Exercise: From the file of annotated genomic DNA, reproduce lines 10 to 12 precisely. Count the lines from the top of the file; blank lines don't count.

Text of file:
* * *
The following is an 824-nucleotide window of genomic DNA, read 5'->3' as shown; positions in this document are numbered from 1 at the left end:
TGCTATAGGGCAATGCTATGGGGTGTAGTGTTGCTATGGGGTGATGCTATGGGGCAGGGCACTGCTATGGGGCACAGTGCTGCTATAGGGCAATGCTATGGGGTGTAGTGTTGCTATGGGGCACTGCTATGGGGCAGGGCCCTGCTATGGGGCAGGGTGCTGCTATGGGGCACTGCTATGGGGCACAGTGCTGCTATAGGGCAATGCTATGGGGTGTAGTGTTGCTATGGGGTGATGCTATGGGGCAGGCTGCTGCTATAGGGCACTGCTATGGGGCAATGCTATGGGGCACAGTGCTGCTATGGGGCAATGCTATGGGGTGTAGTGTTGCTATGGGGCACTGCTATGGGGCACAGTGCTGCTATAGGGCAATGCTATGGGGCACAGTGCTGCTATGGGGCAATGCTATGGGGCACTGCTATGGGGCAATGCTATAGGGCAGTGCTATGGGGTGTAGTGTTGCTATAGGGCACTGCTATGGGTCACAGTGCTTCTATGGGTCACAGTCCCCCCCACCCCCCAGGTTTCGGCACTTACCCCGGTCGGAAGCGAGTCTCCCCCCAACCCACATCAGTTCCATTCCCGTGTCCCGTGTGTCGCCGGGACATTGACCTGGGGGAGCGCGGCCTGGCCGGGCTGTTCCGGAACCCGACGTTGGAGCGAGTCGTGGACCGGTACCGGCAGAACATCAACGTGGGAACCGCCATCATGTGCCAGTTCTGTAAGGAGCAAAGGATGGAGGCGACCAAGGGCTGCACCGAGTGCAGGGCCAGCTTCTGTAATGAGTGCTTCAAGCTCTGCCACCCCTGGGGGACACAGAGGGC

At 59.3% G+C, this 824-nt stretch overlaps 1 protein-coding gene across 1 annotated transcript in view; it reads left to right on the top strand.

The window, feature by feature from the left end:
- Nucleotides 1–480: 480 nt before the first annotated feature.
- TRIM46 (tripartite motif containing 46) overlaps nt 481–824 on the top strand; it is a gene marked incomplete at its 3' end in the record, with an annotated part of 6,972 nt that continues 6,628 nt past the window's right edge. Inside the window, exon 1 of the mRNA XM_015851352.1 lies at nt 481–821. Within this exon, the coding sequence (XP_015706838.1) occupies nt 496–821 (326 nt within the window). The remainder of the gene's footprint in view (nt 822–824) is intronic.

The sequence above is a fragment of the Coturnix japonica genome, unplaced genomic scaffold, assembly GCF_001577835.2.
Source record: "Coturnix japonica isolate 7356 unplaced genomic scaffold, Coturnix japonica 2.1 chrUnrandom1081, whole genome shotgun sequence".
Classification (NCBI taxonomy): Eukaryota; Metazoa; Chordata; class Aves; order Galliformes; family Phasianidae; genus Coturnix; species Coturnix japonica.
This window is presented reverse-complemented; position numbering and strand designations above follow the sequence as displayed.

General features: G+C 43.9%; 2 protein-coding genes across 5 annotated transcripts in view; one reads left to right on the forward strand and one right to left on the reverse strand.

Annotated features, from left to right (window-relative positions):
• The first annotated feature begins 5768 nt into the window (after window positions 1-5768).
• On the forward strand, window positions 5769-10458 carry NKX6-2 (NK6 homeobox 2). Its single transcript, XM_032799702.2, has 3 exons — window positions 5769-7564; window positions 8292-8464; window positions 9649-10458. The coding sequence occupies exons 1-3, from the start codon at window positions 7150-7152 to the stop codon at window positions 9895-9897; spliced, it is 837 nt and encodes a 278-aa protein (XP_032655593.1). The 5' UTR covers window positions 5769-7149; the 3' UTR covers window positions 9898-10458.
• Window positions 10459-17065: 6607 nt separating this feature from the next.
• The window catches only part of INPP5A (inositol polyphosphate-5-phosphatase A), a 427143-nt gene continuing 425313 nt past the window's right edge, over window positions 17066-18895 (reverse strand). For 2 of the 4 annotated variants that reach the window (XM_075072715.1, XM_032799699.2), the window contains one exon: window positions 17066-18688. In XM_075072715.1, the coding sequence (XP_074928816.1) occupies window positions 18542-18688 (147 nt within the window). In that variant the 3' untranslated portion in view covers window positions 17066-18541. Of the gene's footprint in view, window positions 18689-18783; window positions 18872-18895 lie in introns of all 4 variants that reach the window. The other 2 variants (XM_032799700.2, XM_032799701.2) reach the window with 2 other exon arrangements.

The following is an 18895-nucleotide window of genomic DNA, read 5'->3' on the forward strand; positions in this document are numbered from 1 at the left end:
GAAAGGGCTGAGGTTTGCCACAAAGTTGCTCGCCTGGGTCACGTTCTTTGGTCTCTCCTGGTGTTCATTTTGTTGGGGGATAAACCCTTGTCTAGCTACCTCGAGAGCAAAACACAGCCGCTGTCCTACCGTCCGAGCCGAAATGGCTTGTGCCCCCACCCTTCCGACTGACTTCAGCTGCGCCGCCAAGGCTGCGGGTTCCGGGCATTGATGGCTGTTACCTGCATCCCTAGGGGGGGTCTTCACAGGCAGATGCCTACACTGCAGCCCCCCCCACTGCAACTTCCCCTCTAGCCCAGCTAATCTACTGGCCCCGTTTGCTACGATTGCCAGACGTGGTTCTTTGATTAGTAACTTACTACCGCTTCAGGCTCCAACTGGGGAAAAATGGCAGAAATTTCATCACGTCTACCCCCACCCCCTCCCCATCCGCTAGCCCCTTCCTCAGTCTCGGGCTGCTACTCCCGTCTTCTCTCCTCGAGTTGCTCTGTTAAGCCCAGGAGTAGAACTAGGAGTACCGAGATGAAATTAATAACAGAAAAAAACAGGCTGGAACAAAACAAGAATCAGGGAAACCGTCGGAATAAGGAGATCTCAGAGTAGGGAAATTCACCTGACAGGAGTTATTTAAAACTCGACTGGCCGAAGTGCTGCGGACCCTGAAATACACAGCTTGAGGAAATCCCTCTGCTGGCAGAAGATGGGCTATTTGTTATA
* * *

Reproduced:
This window is presented reverse-complemented; position numbering and strand designations above follow the sequence as displayed.

General features: G+C 43.9%; 2 protein-coding genes across 5 annotated transcripts in view; one reads left to right on the forward strand and one right to left on the reverse strand.

Annotated features, from left to right (window-relative positions):